Graves' disease is a medical condition that causes an overactive thyroid gland. Treatment options may vary depending on the severity of the condition, but they generally include medication, radioiodine therapy, and surgery.

Medications used to treat Graves' disease include anti-thyroid drugs, beta-blockers, and corticosteroids. Anti-thyroid drugs work to reduce the amount of hormone produced by the thyroid gland. Beta-blockers help to alleviate symptoms such as heart palpitations, sweating, and nervousness. Corticosteroids are sometimes used to reduce inflammation around the eyes if it is present.

Radioiodine therapy involves taking a radioactive iodine capsule or solution, which destroys thyroid cells that are producing too much hormone. This treatment can make the thyroid gland underactive, so ongoing medication and monitoring are necessary after treatment.

Surgery is typically reserved for cases where other treatments have not been effective, or when the condition is severe. Surgery involves the removal of all or part of the thyroid gland, and it requires ongoing hormone replacement therapy.

Lifestyle Changes

While lifestyle changes alone cannot cure Graves' disease, they can play a supportive role in managing the condition and improving overall well-being. Here are some lifestyle recommendations for individuals with Graves' disease:

- Medication Adherence: It is crucial to follow the prescribed medication regimen as directed by your healthcare provider. Medications such as antithyroid drugs, beta-blockers, or radioactive iodine may be prescribed to control thyroid hormone levels and manage symptoms.
- Regular Medical Check-ups: Maintain regular follow-up appointments with your healthcare provider to monitor thyroid hormone levels, adjust medication dosages if needed, and assess overall health.
- Stress Management: Chronic stress may worsen symptoms of Graves' disease. Incorporate stress-management techniques such as relaxation exercises, deep breathing, meditation, yoga, or engaging in hobbies and activities that promote relaxation. Prioritize self-care and make time for activities that bring joy and reduce stress.
- Balanced Diet: Adopting a well-balanced diet can support overall health. Include a variety of nutrient-rich foods such as fruits, vegetables, whole grains, lean proteins, and healthy fats. Consider working with a registered dietitian who specializes in thyroid health to tailor a diet plan that suits your specific needs.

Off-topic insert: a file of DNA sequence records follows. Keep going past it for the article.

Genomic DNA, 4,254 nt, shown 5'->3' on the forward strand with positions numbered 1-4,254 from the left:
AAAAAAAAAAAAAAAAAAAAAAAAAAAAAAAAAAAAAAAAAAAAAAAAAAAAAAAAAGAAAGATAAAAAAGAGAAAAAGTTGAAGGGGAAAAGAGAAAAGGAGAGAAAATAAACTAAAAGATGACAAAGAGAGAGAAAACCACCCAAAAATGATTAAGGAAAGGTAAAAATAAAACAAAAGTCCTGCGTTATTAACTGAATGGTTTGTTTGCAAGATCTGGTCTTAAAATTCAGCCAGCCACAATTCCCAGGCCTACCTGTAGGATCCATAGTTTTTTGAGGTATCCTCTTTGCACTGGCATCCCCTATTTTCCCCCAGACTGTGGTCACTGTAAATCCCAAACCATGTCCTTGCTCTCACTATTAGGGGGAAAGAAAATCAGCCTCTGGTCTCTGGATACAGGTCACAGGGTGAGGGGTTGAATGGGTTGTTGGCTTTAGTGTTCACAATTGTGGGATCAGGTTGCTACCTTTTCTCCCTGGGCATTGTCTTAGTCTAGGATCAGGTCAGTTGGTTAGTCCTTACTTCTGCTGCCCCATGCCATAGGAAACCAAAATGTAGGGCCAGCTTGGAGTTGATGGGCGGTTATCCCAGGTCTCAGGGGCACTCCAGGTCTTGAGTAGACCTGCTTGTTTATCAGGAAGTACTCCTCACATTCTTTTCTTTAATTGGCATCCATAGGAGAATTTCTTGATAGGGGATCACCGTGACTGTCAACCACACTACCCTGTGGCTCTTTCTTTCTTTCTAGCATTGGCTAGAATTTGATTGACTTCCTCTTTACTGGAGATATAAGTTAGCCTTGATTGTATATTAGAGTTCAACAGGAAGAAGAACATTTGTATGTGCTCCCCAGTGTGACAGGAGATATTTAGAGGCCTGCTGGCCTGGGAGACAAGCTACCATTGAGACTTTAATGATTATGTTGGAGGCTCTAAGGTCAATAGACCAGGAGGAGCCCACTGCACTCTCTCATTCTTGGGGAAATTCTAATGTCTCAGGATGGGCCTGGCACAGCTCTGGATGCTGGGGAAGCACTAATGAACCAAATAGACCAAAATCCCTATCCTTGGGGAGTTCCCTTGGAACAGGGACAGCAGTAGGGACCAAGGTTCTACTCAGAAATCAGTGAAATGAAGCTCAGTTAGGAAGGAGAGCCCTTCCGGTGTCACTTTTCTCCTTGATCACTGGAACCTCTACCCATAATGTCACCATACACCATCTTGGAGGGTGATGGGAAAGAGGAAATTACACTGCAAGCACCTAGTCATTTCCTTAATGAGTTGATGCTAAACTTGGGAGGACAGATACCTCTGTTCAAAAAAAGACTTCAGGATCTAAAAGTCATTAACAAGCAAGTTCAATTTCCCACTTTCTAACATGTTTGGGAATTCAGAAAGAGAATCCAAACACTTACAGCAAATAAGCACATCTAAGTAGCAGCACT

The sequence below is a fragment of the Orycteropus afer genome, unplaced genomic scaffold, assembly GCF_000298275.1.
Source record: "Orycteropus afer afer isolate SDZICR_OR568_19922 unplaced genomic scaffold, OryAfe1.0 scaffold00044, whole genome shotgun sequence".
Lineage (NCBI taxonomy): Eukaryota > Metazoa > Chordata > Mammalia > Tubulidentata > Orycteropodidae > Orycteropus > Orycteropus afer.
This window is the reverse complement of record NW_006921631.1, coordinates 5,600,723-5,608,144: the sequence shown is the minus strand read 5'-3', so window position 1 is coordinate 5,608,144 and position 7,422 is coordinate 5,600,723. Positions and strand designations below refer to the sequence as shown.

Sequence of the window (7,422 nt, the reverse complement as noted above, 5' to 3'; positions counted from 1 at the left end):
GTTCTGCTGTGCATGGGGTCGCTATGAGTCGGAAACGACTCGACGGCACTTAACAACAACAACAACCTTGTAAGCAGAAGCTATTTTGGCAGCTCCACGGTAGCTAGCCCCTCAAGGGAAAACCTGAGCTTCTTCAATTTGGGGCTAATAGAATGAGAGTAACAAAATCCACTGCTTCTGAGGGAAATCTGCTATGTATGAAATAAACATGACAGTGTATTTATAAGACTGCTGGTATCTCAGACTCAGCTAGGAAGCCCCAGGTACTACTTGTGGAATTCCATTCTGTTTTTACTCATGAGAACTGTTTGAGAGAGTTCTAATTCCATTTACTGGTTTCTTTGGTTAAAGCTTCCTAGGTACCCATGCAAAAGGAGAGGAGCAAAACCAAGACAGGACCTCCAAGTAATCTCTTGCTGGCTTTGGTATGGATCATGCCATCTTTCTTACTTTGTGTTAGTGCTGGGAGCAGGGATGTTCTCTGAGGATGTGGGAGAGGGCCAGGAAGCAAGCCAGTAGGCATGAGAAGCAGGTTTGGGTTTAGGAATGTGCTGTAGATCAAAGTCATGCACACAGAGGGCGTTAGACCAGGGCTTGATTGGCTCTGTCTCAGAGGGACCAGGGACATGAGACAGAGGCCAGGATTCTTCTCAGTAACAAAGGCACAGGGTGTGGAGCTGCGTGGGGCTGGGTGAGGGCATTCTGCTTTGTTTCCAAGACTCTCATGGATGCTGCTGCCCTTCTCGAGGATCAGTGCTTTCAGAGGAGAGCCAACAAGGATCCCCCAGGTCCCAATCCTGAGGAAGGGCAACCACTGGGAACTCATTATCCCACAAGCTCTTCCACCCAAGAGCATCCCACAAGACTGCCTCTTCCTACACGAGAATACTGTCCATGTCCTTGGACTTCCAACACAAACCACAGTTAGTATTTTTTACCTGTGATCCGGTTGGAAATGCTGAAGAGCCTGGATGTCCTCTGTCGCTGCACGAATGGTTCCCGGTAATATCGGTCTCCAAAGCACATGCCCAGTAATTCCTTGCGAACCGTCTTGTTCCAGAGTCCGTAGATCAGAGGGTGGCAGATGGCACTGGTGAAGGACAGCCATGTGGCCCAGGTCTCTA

- Limit Stimulants: Stimulants like caffeine and alcohol can potentially exacerbate symptoms such as heart palpitations, nervousness, and irritability. It may be helpful to limit or avoid these substances or consume them in moderation.
- Adequate Sleep: Prioritize quality sleep and establish a consistent sleep routine. Aim for 7-9 hours of uninterrupted sleep each night. Create a relaxing environment, practice good sleep hygiene, and consider stress-reducing techniques before bedtime.
- Exercise Regularly: Regular physical activity can promote overall well-being and help manage stress. Engage in moderate exercise such as walking, swimming, yoga, or cycling, as tolerated. However, consult with your healthcare provider before starting any new exercise regimen.
- Supportive Network: Seek support from family, friends, or support groups to cope with the emotional and physical challenges associated with Graves' disease. Sharing experiences and information with others who have the condition can be beneficial.
- Protect Your Eyes: If you have Graves' ophthalmopathy, take steps to protect your eyes. Wear sunglasses, use lubricating eye drops, and avoid smoke and other irritants that may worsen eye symptoms. Consult an ophthalmologist for further guidance.

It is important to note that lifestyle changes should always be discussed with your healthcare provider, as they can provide personalized guidance based on your specific condition and medical history. They can also monitor your progress and adjust treatment accordingly.


Sensitivity to heat
Light or absent menstrual periods
Frequent bowel movements
Swelling of the thyroid (goiter)
Uncontrollable shakes / Tremors
Weight loss
Muscle Weakness
Difficulty sleeping

Confirmation Tests

- Thyroid ultrasound
- Thyroid autoantibody tests
- TSH (Thyroid stimulating hormone) test
- Radioactive iodine uptake (RAIU) test